6. Early detection of abnormal prion protein in genetic human prion diseases now possible using real-time QUIC assay.

    Directory of Open Access Journals (Sweden)

    Kazunori Sano

    Full Text Available INTRODUCTION: The definitive diagnosis of genetic prion diseases (gPrD requires pathological confirmation. To date, diagnosis has relied upon the finding of the biomarkers 14-3-3 protein and total tau (t-tau protein in the cerebrospinal fluid (CSF, but many researchers have reported that these markers are not sufficiently elevated in gPrD, especially in Gerstmann-Sträussler-Scheinker syndrome (GSS. We recently developed a new in vitro amplification technology, designated "real-time quaking-induced conversion (RT-QUIC", to detect the abnormal form of prion protein in CSF from sporadic Creutzfeldt-Jakob disease (sCJD patients. In the present study, we aimed to investigate the presence of biomarkers and evaluate RT-QUIC assay in patients with gPrD, as the utility of RT-QUIC as a diagnostic tool in gPrD has yet to be determined. METHOD/PRINCIPAL FINDINGS: 56 CSF samples were obtained from gPrD patients, including 20 cases of GSS with P102L mutation, 12 cases of fatal familial insomnia (FFI; D178N, and 24 cases of genetic CJD (gCJD, comprising 22 cases with E200K mutation and 2 with V203I mutation. We subjected all CSF samples to RT-QUIC assay, analyzed 14-3-3 protein by Western blotting, and measured t-tau protein using an ELISA kit. The detection sensitivities of RT-QUIC were as follows: GSS (78%, FFI (100%, gCJD E200K (87%, and gCJD V203I (100%. On the other hand the detection sensitivities of biomarkers were considerably lower: GSS (11%, FFI (0%, gCJD E200K (73%, and gCJD V203I (67%. Thus, RT-QUIC had a much higher detection sensitivity compared with testing for biomarkers, especially in patients with GSS and FFI. CONCLUSION/SIGNIFICANCE: RT-QUIC assay is more sensitive than testing for biomarkers in gPrD patients. RT-QUIC method would thus be useful as a diagnostic tool when the patient or the patient's family does not agree to genetic testing, or to confirm the diagnosis in the presence of a positive result for genetic testing.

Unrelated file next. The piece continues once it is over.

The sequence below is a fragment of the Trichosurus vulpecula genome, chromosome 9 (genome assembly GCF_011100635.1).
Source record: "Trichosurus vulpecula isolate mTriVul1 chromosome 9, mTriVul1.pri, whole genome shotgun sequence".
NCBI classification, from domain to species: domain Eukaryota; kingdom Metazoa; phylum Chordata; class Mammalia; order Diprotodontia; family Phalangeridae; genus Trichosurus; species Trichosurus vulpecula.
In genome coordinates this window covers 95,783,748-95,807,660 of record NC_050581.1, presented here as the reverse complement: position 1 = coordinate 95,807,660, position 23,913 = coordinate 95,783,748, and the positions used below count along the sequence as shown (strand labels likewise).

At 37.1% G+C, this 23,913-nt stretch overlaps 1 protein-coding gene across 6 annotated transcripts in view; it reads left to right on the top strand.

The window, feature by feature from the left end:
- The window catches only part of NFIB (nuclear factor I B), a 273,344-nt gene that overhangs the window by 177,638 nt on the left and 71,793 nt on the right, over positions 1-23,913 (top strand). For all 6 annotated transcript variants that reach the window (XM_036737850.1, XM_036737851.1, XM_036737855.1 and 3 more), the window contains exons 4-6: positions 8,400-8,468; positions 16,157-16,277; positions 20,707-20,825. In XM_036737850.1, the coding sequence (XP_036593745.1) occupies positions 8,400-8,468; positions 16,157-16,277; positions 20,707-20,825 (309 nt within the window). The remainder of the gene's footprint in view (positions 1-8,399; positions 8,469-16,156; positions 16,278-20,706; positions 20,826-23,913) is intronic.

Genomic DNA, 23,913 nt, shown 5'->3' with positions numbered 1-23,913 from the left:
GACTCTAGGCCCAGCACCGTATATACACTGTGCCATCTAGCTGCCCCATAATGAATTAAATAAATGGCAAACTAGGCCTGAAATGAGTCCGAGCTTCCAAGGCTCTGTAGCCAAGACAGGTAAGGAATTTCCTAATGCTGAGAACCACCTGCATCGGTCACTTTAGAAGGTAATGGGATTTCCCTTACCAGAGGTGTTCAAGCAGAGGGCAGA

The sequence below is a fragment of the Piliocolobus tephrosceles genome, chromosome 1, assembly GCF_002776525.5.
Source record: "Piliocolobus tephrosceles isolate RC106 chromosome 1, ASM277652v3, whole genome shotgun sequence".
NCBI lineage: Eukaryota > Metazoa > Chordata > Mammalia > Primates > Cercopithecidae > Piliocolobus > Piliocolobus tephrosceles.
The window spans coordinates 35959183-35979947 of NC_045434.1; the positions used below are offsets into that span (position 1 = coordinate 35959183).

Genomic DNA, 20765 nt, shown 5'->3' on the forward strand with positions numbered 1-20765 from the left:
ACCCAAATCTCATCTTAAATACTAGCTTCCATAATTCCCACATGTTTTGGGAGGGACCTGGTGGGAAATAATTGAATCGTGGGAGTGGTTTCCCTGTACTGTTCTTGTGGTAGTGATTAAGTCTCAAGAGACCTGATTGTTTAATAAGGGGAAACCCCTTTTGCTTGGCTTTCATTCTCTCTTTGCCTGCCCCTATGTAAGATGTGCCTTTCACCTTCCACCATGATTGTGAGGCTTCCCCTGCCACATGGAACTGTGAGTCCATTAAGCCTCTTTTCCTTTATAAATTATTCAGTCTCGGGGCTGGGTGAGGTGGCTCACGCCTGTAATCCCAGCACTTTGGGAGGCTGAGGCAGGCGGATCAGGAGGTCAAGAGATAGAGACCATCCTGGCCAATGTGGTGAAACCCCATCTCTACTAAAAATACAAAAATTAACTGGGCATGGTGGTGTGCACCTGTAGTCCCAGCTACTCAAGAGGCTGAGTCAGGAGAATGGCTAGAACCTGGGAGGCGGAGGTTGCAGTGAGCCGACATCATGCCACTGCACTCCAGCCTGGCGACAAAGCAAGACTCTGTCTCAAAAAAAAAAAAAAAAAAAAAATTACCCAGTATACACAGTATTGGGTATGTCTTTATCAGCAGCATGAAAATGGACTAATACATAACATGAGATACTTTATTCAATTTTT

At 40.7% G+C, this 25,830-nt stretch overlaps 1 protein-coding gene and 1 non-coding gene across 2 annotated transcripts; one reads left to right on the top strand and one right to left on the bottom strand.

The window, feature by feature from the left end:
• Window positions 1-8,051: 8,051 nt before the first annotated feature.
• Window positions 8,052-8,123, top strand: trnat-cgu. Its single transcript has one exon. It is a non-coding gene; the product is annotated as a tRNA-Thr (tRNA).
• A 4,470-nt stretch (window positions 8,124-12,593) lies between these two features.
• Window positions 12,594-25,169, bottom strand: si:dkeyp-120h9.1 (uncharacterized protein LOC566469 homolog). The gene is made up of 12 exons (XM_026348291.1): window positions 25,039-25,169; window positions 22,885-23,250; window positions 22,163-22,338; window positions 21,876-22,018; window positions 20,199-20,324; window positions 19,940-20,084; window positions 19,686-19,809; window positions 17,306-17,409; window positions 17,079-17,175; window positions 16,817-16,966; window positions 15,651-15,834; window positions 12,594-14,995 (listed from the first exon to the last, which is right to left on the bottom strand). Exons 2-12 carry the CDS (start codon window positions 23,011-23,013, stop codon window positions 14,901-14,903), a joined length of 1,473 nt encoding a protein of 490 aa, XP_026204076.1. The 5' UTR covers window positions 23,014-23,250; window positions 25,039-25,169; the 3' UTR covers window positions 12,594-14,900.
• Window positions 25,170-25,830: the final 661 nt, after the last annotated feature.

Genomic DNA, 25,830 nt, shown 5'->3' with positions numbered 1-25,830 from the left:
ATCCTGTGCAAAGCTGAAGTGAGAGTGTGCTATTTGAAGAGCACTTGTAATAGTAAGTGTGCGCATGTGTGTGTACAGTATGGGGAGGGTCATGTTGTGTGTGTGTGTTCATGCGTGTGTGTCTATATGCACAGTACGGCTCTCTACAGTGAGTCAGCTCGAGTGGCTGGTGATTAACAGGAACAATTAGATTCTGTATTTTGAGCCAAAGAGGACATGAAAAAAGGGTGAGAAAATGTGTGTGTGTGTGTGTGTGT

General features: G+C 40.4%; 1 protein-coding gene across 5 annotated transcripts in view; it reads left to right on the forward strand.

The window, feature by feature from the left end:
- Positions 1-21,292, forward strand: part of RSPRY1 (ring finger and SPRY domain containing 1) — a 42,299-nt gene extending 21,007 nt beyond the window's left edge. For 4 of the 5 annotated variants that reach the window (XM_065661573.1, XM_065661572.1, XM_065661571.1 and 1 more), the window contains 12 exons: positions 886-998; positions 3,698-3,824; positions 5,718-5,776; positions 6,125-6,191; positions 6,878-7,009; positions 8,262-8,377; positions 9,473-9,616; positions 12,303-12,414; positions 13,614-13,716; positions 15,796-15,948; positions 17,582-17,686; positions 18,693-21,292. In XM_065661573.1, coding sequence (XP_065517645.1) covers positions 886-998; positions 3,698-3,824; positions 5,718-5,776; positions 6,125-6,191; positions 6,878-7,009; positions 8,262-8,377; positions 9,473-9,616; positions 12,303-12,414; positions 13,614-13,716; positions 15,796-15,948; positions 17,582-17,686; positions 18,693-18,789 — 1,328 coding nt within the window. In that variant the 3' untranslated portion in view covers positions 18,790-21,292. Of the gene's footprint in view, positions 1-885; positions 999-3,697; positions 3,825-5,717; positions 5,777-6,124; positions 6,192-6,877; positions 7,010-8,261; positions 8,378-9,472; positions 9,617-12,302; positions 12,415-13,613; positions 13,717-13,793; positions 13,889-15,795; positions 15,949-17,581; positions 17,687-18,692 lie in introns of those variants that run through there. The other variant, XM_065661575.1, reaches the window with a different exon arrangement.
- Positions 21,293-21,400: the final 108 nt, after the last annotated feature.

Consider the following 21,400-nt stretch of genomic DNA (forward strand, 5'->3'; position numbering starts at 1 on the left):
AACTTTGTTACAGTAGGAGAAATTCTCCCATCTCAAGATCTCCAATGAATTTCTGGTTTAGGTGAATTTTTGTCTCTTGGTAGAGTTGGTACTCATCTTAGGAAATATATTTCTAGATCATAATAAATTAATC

7. LEPTIN STIMULATING PROLIFERATION AND DIFFERENTIATION OF HUMAN OSTEOBLAST-LIKE CELL LINE MG63 IN DOSE-DEPENDENT AND TIME-DEPENDENT MANNERS

    Institute of Scientific and Technical Information of China (English)

    PENG Mian; YU Xue-tao; CHEN Shu; CAI Xiao-hua; PENG Yi-chao; PENG Xiao-rong

    2007-01-01

    Objective To investigate the direct effect of leptin on osteoblast-like cell line MG63. Methods Human osteoblast-like cell line MG63 was incubated with leptin of different doses for 24, 48 and 72 h, respectively.The proliferation of MG63 was determined by methylene blue assay. Alpha1 (Ⅰ) collagen gene expression in MG63was determined by real time flourescence quantitive PCR (FQ-PCR), both with 17β-E2 as positive control.Results Leptin accelerated the proliferation and differentiation of MG63 in dose and time-dependent manners,with the best effect at 10-7 mol/L at 72 h. Compared with 17β-E2 , leptin showed a weaker promoting effect at all of the three time point: 24, 48 and 72 h. While the effects of the two hormones have an approaching trend the time prolonged. Conclusion Leptin has the effects of accelerating the proliferation and differentiation of MG63 cells in vitro, which is more enduring and later than that of 17β-E2.

  8. The effect of the overall treatment time of fractionated irradiation on the tumor control probability of a human soft tissue sarcoma xenograft in nude mice

    International Nuclear Information System (INIS)

    Purpose: To study the impact of the overall treatment time of fractionated irradiation on the tumor control probability (TCP) of a human soft tissue sarcoma xenograft growing in nude mice, as well as to compare the pretreatment potential doubling time (Tpot) of this tumor to the effective doubling time (Teff) derived from three different schedules of irradiation using the same total number of fractions with different overall treatment times. Methods and Materials: The TCP was assessed using the TCD50 value (the 50% tumor control dose) as an end point. A total of 240 male nude mice, 7-8 weeks old were used in three experimental groups that received the same total number of fractions (30 fractions) with different overall treatment times. In group 1, the animals received three equal fractions/day for 10 consecutive days, in group 2 they received two equal fractions/day for 15 consecutive days, and in group 3 one fraction/day for 30 consecutive days. All irradiations were given under normal blood flow conditions to air breathing animals. The mean tumor diameter at the start of irradiation was 7-8 mm. The mean interfraction intervals were from 8-24 h. The Tpot was measured using Iododeoxyuridine (IudR) labeling and flow cytometry and was compared to Teff. Results: The TCD50 values of the three different treatment schedules were 58.8 Gy, 63.2 Gy, and 75.6 Gy for groups 1, 2, and 3, respectively. This difference in TCD50 values was significant (p pot (2.4 days) was longer than the calculated Teff in groups 2 and 3 (1.35 days). Conclusion: Our data show a significant loss in TCP with prolongation of the overall treatment time. This is most probably due to an accelerated repopulation of tumor clonogens. The pretreatment Tpot of this tumor model does not reflect the actual doubling of the clonogens in a protracted regimen

  9. TIME- AND DOSE-DEPENDENT UP-REGULATION OF TNF-α mRNA AFTER IRRADIATION OF HUMAN NSCLC CELL LINES IN VITRO

    Institute of Scientific and Technical Information of China (English)

    2006-01-01